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Overcoming the many challenges of a Unix-to-Windows migration

Switching from Unix to Windows means new programming languages, Web services, security and more. Ease the transition with planning and emulators.

With Unix losing steam in the enterprise, enterprises are on the lookout for new destinations for their workloads,...

and Microsoft Windows is one possible landing spot.

But the path from an old system to a new one is strewn with bumps and ruts that force companies to plan carefully. You can avoid a lot of bumps in the road as you tackle a Unix-to-Windows migration.

Global revenue for RISC and Itanium Unix servers decreased by 54.8% in the first quarter of 2013 compared to the same period in 2012, said Adrian O'Connell, research director at Gartner Inc., noting it's more of the same for Unix servers.

Corporations are migrating to alternative platforms that offer lower costs and more flexibility, such as Microsoft Windows, Gartner reports. While Unix revenue plummeted in the first quarter, revenue for x86 servers predominately running Windows rose by 1.8%.

Yet enterprises need to exercise caution in the move from high-cost Unix systems to lower-priced Windows servers. "Most hardware migrations fail," said Michael Howard, CEO at Unicon Conversion Technologies Inc., a reseller firm that specializes in platform migration.

These failures occur for many reasons.

Roadblocks in the Unix to Windows migration

The first step is identifying the systems' similarities and differences. Unix systems tend to rely on Apache for Web services, while Windows relies on Internet Information Services (IIS). Though they provide the same basic functions, Apache and IIS use different terminology and accomplish tasks via different methods. IT staff need training even if the new system seems similar.

Corporations should verify that the Windows servers in the migration are fully patched and feature the latest security functions.

Administrators have to learn new programming languages. Perl, Python, PHP and Java are quite common under Unix. On the Windows side of the equation, Visual Basic, .NET and Visual C++ are more popular.

Application programming code can cause other problems. "In many cases, corporations tinker with applications and customize them for their own use," Howard said. "When they go to move the application to the new system, the conversion often is not clean." In some cases, the changes were made years ago, not well documented -- in some instances, not documented at all -- and therefore difficult to decipher.

Hardware migrations involve dozens and in some cases hundreds of applications. "Businesses need to start small and establish reasonable time frames for how long the migration process will take," said Howard. Firms often underestimate the work required and try to rush the process.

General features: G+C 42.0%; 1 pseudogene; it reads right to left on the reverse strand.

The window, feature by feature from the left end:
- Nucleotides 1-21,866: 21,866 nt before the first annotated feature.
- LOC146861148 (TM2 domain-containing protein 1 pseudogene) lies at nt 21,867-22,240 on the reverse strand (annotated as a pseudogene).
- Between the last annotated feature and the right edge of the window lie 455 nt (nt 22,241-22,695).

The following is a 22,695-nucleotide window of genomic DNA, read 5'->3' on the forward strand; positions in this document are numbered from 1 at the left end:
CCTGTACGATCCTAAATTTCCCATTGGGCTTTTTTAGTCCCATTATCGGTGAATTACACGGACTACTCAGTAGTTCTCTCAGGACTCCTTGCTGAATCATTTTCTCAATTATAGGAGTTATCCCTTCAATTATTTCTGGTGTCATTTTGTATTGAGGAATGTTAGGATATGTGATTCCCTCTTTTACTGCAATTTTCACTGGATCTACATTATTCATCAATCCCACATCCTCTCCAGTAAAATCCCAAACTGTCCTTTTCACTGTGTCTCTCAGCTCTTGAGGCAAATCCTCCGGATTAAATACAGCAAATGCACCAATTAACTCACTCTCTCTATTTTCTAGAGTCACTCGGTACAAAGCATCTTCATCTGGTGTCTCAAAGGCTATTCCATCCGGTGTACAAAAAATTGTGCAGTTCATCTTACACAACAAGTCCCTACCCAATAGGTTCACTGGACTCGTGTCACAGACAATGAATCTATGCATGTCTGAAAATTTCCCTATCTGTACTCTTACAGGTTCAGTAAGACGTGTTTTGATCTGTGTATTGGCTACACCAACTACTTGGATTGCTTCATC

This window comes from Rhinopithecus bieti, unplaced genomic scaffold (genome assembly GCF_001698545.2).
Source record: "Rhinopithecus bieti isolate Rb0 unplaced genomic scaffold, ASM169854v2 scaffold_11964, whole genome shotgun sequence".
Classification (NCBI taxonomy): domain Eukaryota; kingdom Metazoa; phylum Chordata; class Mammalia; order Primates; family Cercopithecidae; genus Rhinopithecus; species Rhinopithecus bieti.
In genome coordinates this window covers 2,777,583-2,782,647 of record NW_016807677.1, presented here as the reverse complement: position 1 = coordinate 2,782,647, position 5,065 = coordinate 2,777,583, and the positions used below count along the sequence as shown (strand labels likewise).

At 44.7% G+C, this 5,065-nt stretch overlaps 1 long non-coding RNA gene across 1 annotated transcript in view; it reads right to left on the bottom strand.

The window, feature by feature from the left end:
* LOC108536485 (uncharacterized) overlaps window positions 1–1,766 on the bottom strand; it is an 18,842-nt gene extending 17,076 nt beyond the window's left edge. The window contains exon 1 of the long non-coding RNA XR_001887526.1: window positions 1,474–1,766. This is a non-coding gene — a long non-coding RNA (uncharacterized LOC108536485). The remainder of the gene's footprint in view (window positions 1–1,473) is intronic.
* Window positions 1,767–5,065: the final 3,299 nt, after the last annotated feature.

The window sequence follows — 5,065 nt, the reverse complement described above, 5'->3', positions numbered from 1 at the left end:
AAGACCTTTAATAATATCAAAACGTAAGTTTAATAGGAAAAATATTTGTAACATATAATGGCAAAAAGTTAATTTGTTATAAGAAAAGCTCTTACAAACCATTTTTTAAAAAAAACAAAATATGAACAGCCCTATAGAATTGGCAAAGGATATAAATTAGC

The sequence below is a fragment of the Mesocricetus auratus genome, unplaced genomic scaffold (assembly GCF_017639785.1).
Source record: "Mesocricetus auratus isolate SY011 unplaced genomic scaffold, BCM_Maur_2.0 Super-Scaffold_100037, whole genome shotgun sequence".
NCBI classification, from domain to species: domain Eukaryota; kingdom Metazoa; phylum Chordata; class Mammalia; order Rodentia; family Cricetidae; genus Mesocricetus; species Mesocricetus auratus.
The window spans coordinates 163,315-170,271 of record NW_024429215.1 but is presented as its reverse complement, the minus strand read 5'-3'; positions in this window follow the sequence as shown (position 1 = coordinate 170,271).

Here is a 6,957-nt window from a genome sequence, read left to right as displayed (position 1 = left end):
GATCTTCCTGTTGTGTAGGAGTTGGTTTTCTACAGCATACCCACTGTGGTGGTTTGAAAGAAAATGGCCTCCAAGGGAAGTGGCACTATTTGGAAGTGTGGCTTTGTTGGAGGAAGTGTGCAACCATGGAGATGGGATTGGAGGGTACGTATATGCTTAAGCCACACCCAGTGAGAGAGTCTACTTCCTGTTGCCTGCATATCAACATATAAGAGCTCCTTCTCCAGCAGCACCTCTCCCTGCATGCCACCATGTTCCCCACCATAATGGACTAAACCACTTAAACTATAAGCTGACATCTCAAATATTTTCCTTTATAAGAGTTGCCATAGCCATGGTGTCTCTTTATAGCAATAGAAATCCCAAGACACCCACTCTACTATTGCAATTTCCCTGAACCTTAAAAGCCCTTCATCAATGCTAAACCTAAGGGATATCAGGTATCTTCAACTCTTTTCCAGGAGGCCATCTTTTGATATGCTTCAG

Enterprise applications and platforms are reflections of business processes, so those processes will likely be affected by the Unix-to-Windows migration. Business processes are dynamic: They are constantly maturing, being recreated, evolving and becoming obsolete. The complex, time-consuming nature of migrations means that a system could look different by the time the migration wraps up. Enterprises need to make sure that their migration plan is flexible enough to accommodate changes in business processes.

Security is a key concern on any enterprise system, and generally it has been tighter on Unix systems than on Windows servers. Unix was designed from the ground up as an enterprise operating system. Windows was geared more toward personal computing and gradually evolved to take on more business functions. Hackers have focused on breaking Windows. Consequently, Windows sports a wide and ever-changing array of security holes that Unix simply doesn't have. Corporations should verify that the Windows servers in the migration are fully patched and feature the latest security functions.

Businesses want to deploy security at granular levels. Although one-size-fits-all centralized security is simple to deploy, it does not meet every company's needs. Some firms require folder- and document-level security for sensitive information, such as accounting data and customer billing numbers. Many Windows applications rely on Microsoft's Active Directory for security functions, so Unix IT departments will need to learn to use AD.

Data also must be properly stored and protected. Even if a firm uses two different computers for its Unix-to-Windows migration, it is still possible to delete vital information on either host. Having a sound backup and recovery plan before the process starts helps ensure that the business can resolve these problems by restoring the data, if necessary.

Migration tools and emulators

Although scarce, a few tools exist from Microsoft and partners to ease the Unix-to-Windows transition. Scripting program Windows PowerShell is built on the common language runtime featured in the Microsoft .NET Framework architecture. Microsoft also offers Unix emulation on Windows via the Subsystem for Unix-based Applications. For database management system issues, the Microsoft Assessment and Planning tool identifies potential database migration candidates and the SQL Server Migration Assistant helps perform the migration.